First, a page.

Boris's dilemma

Mayor still has ambitions for David Cameron's job. But his chances -- always slim in reality -- have

"He was stuck between a rock and a hard place," said a London Tory councillor of Boris Johnson's dilemma over whether to stand again as mayor of the capital. My source, who knows Johnson, explained that Johnson knew that had he pulled out, he risked being branded a "bottler" in the inevitable subsequent attempts to find a Parliamentary seat. His ambition to return to the Commons, compete with the current Tory leadership and climb the greasy poll, would also have been fully exposed at last.

On the other hand, there are real risks in his decision to run again. Labour did especially well in London in May, and senior Tories in the city are worried about Johnson's chances of winning again amid cuts and transport hikes. Different Tories say different things about who Boris fears most of his potential Labour opponents Ken Livingstone and Oona King. But there are always bluffs in that game, as there were when Tony Blair and Alastair Campbell deliberately put it about that Michael Portillo -- not Kenneth Clarke -- was the opponent they feared, as confirmed in Campbell's diaries.

My hunch is that Johnson has come very reluctantly to this decision. There was something unusually flat in his normally Wodehousian tones today. He maintains that he has "more chance of being decapitated by a Frisbee" than reaching Number Ten. He still wants it. But the reality may be sinking in that the plan has taken a knock back now. "He didn't really have a choice in the end," concludes my source. Johnson's best hope now is fighting Cameron and George Osborne on cuts and Crossrail, distancing himself perhaps a little more subtly than he has up to now, and remaining one of the most powerful Tories in the country. The fresh dilemma for him is that if he wins, he is locked into London for another term. if he loses his reputation will have been damaged before the early re-entry into the Commons that some say he seeks.

Whatever happens, there will be further clashes between this particular Tory and the Cameron top team, almost certainly starting at the Conservatives' conference in a few weeks' time.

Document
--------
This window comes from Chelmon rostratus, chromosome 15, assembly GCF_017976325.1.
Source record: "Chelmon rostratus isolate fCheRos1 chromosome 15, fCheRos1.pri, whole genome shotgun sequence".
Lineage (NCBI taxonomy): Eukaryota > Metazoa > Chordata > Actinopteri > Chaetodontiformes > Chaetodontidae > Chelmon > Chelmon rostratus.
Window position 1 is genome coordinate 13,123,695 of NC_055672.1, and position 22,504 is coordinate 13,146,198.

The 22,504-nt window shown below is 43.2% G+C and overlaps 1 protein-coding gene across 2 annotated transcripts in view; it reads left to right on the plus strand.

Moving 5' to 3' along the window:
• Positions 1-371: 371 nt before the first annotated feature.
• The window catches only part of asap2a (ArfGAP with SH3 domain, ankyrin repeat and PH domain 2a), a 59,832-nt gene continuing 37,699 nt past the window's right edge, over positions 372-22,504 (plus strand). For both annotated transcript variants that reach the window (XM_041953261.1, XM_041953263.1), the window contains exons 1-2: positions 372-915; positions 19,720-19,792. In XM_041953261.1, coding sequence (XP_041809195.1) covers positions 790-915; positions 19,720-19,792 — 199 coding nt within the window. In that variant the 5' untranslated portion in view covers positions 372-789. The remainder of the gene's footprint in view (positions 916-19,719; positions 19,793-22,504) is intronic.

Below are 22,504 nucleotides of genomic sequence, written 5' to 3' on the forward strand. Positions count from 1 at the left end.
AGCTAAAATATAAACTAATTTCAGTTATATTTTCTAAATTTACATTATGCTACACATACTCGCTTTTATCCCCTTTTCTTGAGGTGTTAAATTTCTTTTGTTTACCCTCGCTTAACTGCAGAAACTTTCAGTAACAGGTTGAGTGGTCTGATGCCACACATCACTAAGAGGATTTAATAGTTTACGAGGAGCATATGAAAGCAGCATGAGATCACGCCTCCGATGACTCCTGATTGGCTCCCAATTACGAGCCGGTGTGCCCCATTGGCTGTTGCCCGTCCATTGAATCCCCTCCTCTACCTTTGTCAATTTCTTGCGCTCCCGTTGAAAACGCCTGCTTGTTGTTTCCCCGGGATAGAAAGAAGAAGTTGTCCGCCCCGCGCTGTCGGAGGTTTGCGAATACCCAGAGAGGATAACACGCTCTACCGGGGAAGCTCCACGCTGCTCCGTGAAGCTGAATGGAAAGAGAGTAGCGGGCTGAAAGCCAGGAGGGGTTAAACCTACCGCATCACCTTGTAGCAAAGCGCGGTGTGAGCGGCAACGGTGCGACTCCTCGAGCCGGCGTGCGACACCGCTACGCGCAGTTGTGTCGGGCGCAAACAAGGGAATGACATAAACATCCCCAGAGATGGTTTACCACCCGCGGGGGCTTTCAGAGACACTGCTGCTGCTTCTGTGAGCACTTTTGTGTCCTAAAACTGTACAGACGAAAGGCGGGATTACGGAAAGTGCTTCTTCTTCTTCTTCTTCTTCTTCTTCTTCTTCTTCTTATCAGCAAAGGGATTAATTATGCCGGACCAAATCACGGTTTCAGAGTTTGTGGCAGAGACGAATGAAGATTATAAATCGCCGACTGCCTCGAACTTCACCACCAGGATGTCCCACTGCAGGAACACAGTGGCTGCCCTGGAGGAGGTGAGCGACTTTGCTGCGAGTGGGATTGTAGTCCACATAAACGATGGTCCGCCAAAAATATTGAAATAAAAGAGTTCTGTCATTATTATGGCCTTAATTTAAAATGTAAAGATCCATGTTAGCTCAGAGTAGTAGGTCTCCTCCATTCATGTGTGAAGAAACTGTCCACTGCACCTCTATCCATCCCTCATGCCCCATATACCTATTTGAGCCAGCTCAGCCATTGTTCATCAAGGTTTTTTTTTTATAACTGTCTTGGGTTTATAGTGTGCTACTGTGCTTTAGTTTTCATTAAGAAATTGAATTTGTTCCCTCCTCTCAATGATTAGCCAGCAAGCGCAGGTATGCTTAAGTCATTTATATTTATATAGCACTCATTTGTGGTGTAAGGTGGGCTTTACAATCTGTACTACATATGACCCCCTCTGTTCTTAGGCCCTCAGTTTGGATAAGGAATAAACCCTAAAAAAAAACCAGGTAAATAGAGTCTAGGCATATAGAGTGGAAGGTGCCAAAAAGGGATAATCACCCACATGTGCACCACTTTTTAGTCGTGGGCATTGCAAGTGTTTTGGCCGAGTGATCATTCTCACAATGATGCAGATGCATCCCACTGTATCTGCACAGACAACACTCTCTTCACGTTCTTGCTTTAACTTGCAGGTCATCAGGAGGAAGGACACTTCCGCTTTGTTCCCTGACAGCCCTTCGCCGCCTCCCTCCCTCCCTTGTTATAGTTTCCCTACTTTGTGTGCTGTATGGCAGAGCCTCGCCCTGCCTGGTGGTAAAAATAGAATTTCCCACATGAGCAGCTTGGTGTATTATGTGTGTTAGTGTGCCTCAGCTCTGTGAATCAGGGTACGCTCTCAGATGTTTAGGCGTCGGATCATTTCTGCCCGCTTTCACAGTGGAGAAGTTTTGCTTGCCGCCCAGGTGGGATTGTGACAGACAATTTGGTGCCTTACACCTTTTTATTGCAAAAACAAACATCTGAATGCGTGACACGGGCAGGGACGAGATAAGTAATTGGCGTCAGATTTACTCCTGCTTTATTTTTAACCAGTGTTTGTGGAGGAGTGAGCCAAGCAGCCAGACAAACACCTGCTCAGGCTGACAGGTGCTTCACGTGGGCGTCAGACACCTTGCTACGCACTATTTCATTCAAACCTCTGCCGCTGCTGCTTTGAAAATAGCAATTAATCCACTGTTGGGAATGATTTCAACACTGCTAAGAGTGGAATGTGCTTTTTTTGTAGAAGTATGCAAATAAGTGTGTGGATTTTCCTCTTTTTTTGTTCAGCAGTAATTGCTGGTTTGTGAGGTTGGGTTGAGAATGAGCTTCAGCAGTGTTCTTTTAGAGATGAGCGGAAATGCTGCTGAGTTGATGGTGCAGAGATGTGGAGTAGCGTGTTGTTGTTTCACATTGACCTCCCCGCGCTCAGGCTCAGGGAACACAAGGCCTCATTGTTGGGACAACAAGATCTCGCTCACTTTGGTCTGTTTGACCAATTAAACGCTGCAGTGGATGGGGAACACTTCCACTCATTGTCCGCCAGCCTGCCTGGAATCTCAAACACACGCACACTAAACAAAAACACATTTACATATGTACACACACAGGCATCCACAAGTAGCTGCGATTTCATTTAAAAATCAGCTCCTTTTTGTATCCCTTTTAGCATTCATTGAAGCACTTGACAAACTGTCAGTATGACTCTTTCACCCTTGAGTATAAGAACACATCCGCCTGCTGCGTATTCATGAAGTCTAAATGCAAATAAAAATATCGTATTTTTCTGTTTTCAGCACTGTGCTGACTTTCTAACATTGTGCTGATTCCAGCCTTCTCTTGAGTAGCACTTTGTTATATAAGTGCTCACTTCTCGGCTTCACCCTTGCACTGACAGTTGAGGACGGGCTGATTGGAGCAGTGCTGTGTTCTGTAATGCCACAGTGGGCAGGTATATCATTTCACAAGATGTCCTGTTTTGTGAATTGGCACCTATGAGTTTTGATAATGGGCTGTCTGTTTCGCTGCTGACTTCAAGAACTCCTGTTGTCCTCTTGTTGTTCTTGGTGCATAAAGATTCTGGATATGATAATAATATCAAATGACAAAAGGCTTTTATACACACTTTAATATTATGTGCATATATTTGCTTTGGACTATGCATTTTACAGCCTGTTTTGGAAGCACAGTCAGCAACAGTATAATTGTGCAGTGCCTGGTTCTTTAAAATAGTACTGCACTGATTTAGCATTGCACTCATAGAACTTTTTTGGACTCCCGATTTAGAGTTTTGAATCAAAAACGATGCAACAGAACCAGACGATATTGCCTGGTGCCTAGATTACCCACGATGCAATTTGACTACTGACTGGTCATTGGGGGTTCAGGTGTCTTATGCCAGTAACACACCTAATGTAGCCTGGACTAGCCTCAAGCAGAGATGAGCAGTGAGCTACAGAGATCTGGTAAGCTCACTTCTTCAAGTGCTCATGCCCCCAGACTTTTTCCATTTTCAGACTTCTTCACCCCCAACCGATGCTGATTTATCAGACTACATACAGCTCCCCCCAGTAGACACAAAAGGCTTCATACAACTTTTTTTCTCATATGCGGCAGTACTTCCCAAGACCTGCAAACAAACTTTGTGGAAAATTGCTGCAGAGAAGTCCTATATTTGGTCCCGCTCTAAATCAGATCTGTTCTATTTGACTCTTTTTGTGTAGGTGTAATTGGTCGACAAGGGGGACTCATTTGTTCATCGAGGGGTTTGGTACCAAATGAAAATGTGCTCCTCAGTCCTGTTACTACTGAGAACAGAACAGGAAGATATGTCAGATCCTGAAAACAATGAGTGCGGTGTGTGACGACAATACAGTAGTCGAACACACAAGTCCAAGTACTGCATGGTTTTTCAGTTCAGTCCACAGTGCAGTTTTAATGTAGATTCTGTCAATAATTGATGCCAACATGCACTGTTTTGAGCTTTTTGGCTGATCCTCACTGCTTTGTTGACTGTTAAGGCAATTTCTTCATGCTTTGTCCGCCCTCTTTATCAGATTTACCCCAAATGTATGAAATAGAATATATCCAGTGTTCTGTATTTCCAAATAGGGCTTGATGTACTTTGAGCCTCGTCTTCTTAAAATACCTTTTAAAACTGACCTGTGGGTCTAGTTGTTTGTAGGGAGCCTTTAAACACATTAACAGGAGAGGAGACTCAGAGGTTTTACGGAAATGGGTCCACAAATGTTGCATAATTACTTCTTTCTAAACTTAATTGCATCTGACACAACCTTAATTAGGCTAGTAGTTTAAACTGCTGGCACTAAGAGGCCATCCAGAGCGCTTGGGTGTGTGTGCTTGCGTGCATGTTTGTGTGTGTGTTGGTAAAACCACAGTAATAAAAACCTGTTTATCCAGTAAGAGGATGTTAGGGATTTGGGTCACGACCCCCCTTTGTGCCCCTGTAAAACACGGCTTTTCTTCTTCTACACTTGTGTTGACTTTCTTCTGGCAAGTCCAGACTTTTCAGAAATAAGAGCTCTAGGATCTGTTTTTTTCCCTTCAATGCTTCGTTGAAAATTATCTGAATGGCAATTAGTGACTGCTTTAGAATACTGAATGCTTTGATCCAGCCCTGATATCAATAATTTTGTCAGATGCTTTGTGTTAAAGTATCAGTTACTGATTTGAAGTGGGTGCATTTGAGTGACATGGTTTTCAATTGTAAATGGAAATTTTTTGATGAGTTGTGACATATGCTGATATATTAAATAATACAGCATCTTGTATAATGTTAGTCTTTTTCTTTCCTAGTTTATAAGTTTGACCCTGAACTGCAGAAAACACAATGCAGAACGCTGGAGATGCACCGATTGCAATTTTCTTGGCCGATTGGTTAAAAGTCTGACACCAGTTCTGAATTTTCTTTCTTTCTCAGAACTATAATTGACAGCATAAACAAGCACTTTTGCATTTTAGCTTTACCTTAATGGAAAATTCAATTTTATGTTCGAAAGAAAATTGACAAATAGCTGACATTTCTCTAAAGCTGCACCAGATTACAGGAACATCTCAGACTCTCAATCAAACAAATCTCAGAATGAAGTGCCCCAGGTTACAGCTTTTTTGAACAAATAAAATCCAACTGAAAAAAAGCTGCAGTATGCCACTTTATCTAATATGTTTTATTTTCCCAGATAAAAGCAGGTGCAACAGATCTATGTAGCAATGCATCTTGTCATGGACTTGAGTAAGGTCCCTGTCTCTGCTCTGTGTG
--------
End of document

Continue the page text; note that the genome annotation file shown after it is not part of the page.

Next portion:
James Macintyre is political correspondent for the New Statesman.
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I believe only Yvette Cooper has the breadth of support to beat Jeremy Corbyn

All the recent polling suggests Andy Burnham is losing more votes than anyone else to Jeremy Corbyn, says Diana Johnson MP.

Tom Blenkinsop MP on the New Statesman website today says he is giving his second preference to Andy Burnham as he thinks that Andy has the best chance of beating Jeremy.

This is on the basis that if Yvette goes out first all her second preferences will swing behind Andy, whereas if Andy goes out first then his second preferences, due to the broad alliance he has created behind his campaign, will all or largely switch to the other male candidate, Jeremy.

Let's take a deep breath and try and think through what will be the effect of preferential voting in the Labour leadership.

First of all, it is very difficult to know how second preferences will switch. From my telephone canvassing there is some rather interesting voting going on, but I don't accept that Tom’s analysis is correct. I have certainly picked up growing support for Yvette in recent weeks.

In fact you can argue the reverse of Tom’s analysis is true – Andy has moved further away from the centre and, as a result, his pitch to those like Tom who are supporting Liz first is now narrower. As a result, Yvette is more likely to pick up those second preferences.

Stats from the Yvette For Labour team show Yvette picking up the majority of second preferences from all candidates – from the Progress wing supporting Liz to the softer left fans of Jeremy – and Andy's supporters too. Their figures show many undecideds opting for Yvette as their first preference, as well as others choosing to switch their first preference to Yvette from one of the other candidates. It's for this reason I still believe only Yvette has the breadth of support to beat Jeremy and then to go on to win in 2020.

It's interesting that Andy has not been willing to make it clear that second preferences should go to Yvette or Liz. Yvette has been very clear that she would encourage second preferences to be for Andy or Liz.

Having watched Andy on Sky's Murnaghan show this morning, he categorically states that Labour will not get beyond first base with the electorate at a general election if we are not economically credible and that fundamentally Jeremy's economic plans do not add up. So, I am unsure why Andy is so unwilling to be clear on second preferences.

All the recent polling suggests Andy is losing more votes than anyone else to Jeremy. He trails fourth in London – where a huge proportion of our electorate is based.

So I would urge Tom to reflect more widely on who is best placed to provide the strongest opposition to the Tories, appeal to the widest group of voters and reach out to the communities we need to win back. I believe that this has to be Yvette.

The Newsnight focus group a few days ago showed that Yvette is best placed to win back those former Labour voters we will need in 2020.

Labour will pay a massive price if we ignore this.

Diana Johnson is the Labour MP for Hull North.